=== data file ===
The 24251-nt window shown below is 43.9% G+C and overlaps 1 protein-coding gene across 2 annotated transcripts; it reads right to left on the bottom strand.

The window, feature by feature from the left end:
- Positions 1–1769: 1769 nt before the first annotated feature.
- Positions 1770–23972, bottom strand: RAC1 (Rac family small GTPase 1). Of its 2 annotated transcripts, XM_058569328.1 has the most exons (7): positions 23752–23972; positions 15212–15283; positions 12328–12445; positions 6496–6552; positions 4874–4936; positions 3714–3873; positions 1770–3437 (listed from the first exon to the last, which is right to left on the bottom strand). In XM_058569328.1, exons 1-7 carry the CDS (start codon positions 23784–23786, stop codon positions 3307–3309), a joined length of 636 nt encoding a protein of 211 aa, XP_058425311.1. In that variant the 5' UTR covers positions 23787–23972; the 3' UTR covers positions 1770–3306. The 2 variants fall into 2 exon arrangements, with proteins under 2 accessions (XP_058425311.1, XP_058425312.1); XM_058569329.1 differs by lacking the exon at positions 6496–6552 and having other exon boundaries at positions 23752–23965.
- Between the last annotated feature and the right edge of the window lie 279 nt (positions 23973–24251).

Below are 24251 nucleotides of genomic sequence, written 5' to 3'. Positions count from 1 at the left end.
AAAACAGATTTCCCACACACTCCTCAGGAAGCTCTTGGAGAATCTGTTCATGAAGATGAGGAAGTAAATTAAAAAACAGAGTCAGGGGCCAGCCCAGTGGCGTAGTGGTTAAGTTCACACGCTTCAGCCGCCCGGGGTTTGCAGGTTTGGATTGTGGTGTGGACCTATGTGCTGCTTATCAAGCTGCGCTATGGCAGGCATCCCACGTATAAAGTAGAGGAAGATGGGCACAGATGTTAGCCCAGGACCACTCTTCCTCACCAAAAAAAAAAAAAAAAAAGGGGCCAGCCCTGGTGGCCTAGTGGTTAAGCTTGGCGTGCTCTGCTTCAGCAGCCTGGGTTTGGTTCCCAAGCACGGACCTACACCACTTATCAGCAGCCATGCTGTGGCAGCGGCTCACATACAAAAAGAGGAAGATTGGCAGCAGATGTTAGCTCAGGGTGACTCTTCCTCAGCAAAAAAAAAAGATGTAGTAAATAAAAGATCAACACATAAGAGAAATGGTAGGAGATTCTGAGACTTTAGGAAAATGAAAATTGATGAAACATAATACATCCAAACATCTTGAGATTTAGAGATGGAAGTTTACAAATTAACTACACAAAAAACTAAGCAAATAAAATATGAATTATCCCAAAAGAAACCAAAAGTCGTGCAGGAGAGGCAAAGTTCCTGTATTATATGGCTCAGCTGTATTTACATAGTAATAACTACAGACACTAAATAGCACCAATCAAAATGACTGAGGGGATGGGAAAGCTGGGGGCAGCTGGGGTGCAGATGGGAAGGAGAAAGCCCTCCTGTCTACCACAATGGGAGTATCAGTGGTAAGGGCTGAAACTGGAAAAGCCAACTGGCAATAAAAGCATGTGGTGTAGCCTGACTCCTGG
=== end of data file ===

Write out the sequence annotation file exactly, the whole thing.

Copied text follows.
The 24251-nt window shown below is 43.9% G+C and overlaps 1 protein-coding gene across 2 annotated transcripts; it reads right to left on the bottom strand.

The window, feature by feature from the left end:
- Positions 1–1769: 1769 nt before the first annotated feature.
- Positions 1770–23972, bottom strand: RAC1 (Rac family small GTPase 1). Of its 2 annotated transcripts, XM_058569328.1 has the most exons (7): positions 23752–23972; positions 15212–15283; positions 12328–12445; positions 6496–6552; positions 4874–4936; positions 3714–3873; positions 1770–3437 (listed from the first exon to the last, which is right to left on the bottom strand). In XM_058569328.1, exons 1-7 carry the CDS (start codon positions 23784–23786, stop codon positions 3307–3309), a joined length of 636 nt encoding a protein of 211 aa, XP_058425311.1. In that variant the 5' UTR covers positions 23787–23972; the 3' UTR covers positions 1770–3306. The 2 variants fall into 2 exon arrangements, with proteins under 2 accessions (XP_058425311.1, XP_058425312.1); XM_058569329.1 differs by lacking the exon at positions 6496–6552 and having other exon boundaries at positions 23752–23965.
- Between the last annotated feature and the right edge of the window lie 279 nt (positions 23973–24251).

Below are 24251 nucleotides of genomic sequence, written 5' to 3'. Positions count from 1 at the left end.
AAAACAGATTTCCCACACACTCCTCAGGAAGCTCTTGGAGAATCTGTTCATGAAGATGAGGAAGTAAATTAAAAAACAGAGTCAGGGGCCAGCCCAGTGGCGTAGTGGTTAAGTTCACACGCTTCAGCCGCCCGGGGTTTGCAGGTTTGGATTGTGGTGTGGACCTATGTGCTGCTTATCAAGCTGCGCTATGGCAGGCATCCCACGTATAAAGTAGAGGAAGATGGGCACAGATGTTAGCCCAGGACCACTCTTCCTCACCAAAAAAAAAAAAAAAAAAGGGGCCAGCCCTGGTGGCCTAGTGGTTAAGCTTGGCGTGCTCTGCTTCAGCAGCCTGGGTTTGGTTCCCAAGCACGGACCTACACCACTTATCAGCAGCCATGCTGTGGCAGCGGCTCACATACAAAAAGAGGAAGATTGGCAGCAGATGTTAGCTCAGGGTGACTCTTCCTCAGCAAAAAAAAAAGATGTAGTAAATAAAAGATCAACACATAAGAGAAATGGTAGGAGATTCTGAGACTTTAGGAAAATGAAAATTGATGAAACATAATACATCCAAACATCTTGAGATTTAGAGATGGAAGTTTACAAATTAACTACACAAAAAACTAAGCAAATAAAATATGAATTATCCCAAAAGAAACCAAAAGTCGTGCAGGAGAGGCAAAGTTCCTGTATTATATGGCTCAGCTGTATTTACATAGTAATAACTACAGACACTAAATAGCACCAATCAAAATGACTGAGGGGATGGGAAAGCTGGGGGCAGCTGGGGTGCAGATGGGAAGGAGAAAGCCCTCCTGTCTACCACAATGGGAGTATCAGTGGTAAGGGCTGAAACTGGAAAAGCCAACTGGCAATAAAAGCATGTGGTGTAGCCTGACTCCTGG